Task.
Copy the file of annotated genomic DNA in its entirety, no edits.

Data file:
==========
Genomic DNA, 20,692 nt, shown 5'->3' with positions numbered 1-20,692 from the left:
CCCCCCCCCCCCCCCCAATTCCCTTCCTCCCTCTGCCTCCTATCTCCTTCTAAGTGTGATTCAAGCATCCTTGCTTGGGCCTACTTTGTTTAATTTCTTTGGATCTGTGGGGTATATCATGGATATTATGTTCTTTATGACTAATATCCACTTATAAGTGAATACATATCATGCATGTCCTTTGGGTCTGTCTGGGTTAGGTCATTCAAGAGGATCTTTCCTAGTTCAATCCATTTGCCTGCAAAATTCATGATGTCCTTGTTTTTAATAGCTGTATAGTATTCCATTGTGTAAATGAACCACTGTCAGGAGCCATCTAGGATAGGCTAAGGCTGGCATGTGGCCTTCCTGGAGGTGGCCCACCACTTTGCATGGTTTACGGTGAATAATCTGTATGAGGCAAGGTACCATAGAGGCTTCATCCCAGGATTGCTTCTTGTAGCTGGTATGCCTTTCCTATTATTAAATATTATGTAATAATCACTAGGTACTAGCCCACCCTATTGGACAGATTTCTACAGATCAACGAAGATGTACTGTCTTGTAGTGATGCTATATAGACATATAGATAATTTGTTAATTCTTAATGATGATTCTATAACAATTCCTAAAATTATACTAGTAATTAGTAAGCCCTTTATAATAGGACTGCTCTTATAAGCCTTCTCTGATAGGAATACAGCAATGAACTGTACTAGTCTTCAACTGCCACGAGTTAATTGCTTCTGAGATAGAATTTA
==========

Genomic DNA, 20,692 nt, shown 5'->3' with positions numbered 1-20,692 from the left:
CCCCCCCCCCCCCCCCAATTCCCTTCCTCCCTCTGCCTCCTATCTCCTTCTAAGTGTGATTCAAGCATCCTTGCTTGGGCCTACTTTGTTTAATTTCTTTGGATCTGTGGGGTATATCATGGATATTATGTTCTTTATGACTAATATCCACTTATAAGTGAATACATATCATGCATGTCCTTTGGGTCTGTCTGGGTTAGGTCATTCAAGAGGATCTTTCCTAGTTCAATCCATTTGCCTGCAAAATTCATGATGTCCTTGTTTTTAATAGCTGTATAGTATTCCATTGTGTAAATGAACCACTGTCAGGAGCCATCTAGGATAGGCTAAGGCTGGCATGTGGCCTTCCTGGAGGTGGCCCACCACTTTGCATGGTTTACGGTGAATAATCTGTATGAGGCAAGGTACCATAGAGGCTTCATCCCAGGATTGCTTCTTGTAGCTGGTATGCCTTTCCTATTATTAAATATTATGTAATAATCACTAGGTACTAGCCCACCCTATTGGACAGATTTCTACAGATCAACGAAGATGTACTGTCTTGTAGTGATGCTATATAGACATATAGATAATTTGTTAATTCTTAATGATGATTCTATAACAATTCCTAAAATTATACTAGTAATTAGTAAGCCCTTTATAATAGGACTGCTCTTATAAGCCTTCTCTGATAGGAATACAGCAATGAACTGTACTAGTCTTCAACTGCCACGAGTTAATTGCTTCTGAGATAGAATTTA